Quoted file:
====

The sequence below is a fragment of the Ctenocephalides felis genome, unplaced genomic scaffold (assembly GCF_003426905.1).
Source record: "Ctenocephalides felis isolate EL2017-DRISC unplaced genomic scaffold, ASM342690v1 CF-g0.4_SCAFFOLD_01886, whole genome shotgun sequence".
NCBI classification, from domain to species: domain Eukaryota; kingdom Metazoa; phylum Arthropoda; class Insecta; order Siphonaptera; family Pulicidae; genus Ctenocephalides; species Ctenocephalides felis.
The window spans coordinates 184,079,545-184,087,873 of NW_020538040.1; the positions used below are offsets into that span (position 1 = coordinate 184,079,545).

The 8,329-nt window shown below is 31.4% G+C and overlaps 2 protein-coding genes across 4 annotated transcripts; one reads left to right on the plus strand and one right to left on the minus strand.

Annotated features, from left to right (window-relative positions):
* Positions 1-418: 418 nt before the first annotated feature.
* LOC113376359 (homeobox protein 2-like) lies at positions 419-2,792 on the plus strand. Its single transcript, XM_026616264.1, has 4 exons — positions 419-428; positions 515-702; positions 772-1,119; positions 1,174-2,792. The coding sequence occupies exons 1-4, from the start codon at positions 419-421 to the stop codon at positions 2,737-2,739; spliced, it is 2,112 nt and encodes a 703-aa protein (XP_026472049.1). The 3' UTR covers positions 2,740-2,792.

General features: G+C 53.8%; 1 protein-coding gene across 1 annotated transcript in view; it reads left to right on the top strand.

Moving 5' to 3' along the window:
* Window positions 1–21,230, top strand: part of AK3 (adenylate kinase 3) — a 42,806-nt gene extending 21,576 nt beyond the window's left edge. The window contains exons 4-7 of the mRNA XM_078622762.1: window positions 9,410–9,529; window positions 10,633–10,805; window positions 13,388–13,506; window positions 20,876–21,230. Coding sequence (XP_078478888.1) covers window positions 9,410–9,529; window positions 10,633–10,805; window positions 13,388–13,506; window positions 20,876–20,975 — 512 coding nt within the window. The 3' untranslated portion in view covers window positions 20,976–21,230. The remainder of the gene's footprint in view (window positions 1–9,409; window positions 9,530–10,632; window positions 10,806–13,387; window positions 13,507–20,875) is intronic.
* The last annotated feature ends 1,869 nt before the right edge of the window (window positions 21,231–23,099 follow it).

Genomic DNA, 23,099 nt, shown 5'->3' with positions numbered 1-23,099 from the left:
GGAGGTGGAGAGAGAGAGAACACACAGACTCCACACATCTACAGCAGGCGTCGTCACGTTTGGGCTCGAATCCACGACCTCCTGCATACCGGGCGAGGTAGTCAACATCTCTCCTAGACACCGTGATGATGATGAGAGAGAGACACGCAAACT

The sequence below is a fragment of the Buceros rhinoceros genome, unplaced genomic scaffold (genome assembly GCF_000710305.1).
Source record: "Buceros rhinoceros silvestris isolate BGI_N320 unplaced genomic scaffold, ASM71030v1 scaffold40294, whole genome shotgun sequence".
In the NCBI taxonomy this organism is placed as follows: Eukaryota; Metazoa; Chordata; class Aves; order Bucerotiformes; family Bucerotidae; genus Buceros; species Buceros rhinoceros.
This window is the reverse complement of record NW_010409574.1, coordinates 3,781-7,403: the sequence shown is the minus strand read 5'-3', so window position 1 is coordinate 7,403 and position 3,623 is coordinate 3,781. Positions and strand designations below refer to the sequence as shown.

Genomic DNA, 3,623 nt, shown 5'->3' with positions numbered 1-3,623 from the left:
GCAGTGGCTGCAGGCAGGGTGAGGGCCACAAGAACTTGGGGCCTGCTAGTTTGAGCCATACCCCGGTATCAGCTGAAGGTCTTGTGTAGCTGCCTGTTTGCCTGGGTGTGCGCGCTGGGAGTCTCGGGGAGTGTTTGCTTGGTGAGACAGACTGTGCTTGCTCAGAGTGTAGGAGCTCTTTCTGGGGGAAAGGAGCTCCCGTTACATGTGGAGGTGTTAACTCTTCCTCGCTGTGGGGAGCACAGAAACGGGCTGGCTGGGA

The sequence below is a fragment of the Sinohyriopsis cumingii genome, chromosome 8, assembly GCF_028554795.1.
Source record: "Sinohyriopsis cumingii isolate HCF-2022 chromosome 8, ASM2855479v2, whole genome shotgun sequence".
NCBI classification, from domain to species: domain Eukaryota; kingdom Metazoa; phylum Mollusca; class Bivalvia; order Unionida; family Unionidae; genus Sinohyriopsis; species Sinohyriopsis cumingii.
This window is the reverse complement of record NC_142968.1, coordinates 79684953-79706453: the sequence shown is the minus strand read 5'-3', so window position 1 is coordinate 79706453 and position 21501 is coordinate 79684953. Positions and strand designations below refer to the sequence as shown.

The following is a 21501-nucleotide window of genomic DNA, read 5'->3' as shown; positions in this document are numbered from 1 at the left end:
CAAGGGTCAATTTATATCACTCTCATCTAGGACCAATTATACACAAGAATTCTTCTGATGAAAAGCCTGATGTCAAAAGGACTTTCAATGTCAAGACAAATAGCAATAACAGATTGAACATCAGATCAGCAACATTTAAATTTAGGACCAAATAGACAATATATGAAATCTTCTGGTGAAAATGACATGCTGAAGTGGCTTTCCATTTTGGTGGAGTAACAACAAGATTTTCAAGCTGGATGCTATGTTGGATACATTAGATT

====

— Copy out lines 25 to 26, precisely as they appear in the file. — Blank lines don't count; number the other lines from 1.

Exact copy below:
The following is a 21501-nucleotide window of genomic DNA, read 5'->3' as shown; positions in this document are numbered from 1 at the left end:
CAAGGGTCAATTTATATCACTCTCATCTAGGACCAATTATACACAAGAATTCTTCTGATGAAAAGCCTGATGTCAAAAGGACTTTCAATGTCAAGACAAATAGCAATAACAGATTGAACATCAGATCAGCAACATTTAAATTTAGGACCAAATAGACAATATATGAAATCTTCTGGTGAAAATGACATGCTGAAGTGGCTTTCCATTTTGGTGGAGTAACAACAAGATTTTCAAGCTGGATGCTATGTTGGATACATTAGATT